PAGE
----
VANCOUVER — A lawsuit filed on behalf of a toddler whose arm was mauled after she reached into a bear enclosure at the Greater Vancouver Zoo alleges negligence led to the attack.
The notice of civil claim filed in British Columbia Supreme Court by the girl's guardian, Richard Hanson, says the August 2019 incident left her with a fractured wrist, and one of her fingers was partially amputated.
The lawsuit filed last month alleges the zoo and K-Bros Developments Corporation, which owns the property in Langley, B.C., owed a duty of care to the child, who was two years old at the time, given their control of the premises and the bears.
It says the girl had reached through an "unguarded chain link fence" at the zoo's black bear exhibit and a "group" of the animals "attacked and mauled" her arm.
BC Emergency Health Services issued a statement shortly after the incident, saying a patient had been airlifted from the zoo in serious condition.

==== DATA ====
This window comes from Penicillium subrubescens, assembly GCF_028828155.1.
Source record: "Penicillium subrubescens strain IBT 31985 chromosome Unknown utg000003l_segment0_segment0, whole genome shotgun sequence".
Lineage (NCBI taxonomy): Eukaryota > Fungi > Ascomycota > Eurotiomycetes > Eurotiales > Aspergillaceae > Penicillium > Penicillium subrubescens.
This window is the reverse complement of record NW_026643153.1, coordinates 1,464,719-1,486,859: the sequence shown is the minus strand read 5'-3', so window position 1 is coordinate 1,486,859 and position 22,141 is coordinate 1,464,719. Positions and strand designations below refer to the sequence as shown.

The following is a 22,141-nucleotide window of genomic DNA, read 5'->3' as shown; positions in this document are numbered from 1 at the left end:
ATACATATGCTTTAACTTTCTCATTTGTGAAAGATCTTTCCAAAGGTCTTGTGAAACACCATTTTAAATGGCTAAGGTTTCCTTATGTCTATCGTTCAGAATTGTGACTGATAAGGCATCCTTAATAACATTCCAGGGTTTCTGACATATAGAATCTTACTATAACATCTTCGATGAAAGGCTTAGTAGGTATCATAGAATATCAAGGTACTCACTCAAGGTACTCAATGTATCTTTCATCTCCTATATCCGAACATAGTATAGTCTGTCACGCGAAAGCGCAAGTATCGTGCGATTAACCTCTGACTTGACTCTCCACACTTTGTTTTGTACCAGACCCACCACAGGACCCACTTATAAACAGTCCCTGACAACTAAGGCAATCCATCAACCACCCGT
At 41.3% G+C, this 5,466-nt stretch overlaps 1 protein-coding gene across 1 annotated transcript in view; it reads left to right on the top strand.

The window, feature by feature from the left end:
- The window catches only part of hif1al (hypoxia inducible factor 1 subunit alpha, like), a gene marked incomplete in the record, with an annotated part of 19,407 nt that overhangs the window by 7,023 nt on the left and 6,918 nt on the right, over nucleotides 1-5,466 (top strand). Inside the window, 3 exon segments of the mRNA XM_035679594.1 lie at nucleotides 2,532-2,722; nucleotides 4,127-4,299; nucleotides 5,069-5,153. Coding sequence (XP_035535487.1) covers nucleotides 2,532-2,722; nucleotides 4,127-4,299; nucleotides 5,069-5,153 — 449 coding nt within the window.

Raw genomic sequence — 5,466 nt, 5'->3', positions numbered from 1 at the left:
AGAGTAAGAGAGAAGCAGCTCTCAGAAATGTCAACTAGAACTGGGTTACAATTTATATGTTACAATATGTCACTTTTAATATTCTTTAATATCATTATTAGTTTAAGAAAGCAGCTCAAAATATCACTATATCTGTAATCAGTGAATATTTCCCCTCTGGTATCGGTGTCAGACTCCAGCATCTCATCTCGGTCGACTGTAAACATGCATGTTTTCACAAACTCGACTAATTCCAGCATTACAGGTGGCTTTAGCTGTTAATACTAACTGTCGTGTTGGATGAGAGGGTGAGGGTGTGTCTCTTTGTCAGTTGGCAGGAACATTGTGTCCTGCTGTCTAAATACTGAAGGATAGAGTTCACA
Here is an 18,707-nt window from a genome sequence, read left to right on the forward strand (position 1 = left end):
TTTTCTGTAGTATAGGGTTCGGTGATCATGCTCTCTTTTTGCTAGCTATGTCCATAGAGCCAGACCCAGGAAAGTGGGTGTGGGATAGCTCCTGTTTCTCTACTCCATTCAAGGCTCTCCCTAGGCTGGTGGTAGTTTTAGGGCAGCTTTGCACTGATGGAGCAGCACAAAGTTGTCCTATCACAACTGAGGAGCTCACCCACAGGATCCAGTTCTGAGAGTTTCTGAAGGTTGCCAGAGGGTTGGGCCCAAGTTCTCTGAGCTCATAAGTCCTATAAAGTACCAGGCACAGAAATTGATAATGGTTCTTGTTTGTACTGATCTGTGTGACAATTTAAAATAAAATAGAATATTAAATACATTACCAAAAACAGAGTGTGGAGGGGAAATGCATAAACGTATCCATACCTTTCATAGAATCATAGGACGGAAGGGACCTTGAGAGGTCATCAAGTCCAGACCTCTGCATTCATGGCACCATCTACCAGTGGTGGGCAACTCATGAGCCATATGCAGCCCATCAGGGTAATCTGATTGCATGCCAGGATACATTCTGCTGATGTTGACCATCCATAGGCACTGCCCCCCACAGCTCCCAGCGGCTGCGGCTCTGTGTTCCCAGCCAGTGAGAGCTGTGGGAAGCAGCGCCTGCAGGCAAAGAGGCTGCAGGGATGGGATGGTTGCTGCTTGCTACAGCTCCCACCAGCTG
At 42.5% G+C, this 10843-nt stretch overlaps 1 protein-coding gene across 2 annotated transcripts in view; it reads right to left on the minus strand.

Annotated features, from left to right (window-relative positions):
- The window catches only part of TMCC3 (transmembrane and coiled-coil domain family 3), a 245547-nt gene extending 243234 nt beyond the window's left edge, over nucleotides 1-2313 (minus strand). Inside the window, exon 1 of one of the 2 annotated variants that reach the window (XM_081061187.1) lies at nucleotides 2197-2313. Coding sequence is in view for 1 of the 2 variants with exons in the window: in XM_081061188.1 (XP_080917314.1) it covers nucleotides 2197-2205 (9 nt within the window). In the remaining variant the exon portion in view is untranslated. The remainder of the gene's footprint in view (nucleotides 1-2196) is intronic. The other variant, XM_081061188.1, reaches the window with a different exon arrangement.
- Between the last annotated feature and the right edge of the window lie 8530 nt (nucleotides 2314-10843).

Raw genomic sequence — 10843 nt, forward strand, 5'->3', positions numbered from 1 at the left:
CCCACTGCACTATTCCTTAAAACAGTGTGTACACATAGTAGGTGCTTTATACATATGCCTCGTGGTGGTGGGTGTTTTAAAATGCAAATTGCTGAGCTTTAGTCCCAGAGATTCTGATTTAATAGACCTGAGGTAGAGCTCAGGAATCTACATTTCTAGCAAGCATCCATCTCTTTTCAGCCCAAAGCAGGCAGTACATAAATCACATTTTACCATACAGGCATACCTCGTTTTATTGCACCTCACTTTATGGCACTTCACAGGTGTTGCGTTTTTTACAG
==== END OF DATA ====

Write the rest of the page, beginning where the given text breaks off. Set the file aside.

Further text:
Neither the zoo nor the property owner has filed a response to the lawsuit and none of the allegations have been proven in court.
A representative of the zoo did not respond to a request for comment Wednesday.
A statement from zoo officials shortly after the incident said it occurred in an area not authorized for public access.
The lawsuit claims the defendants knew prior to the attack that the bears had been "vicious" toward people, with a "propensity" to cause harm, and they failed to take adequate measures to ensure the toddler would be safe at the zoo.
"The fence and/or the bears constituted a hazard" for visitors, it says, claiming the defendants failed to install a "proper barrier" between the bears and the public.
The statement of claim says the zoo failed to provide "any adequate warning of the dangerous conditions" on the premises.
It claims damages for pain, suffering and loss of life enjoyment, loss of income earning capacity and costs of future care for the girl.
This report by The Canadian Press was first published Jan. 4, 2023.
The Canadian Press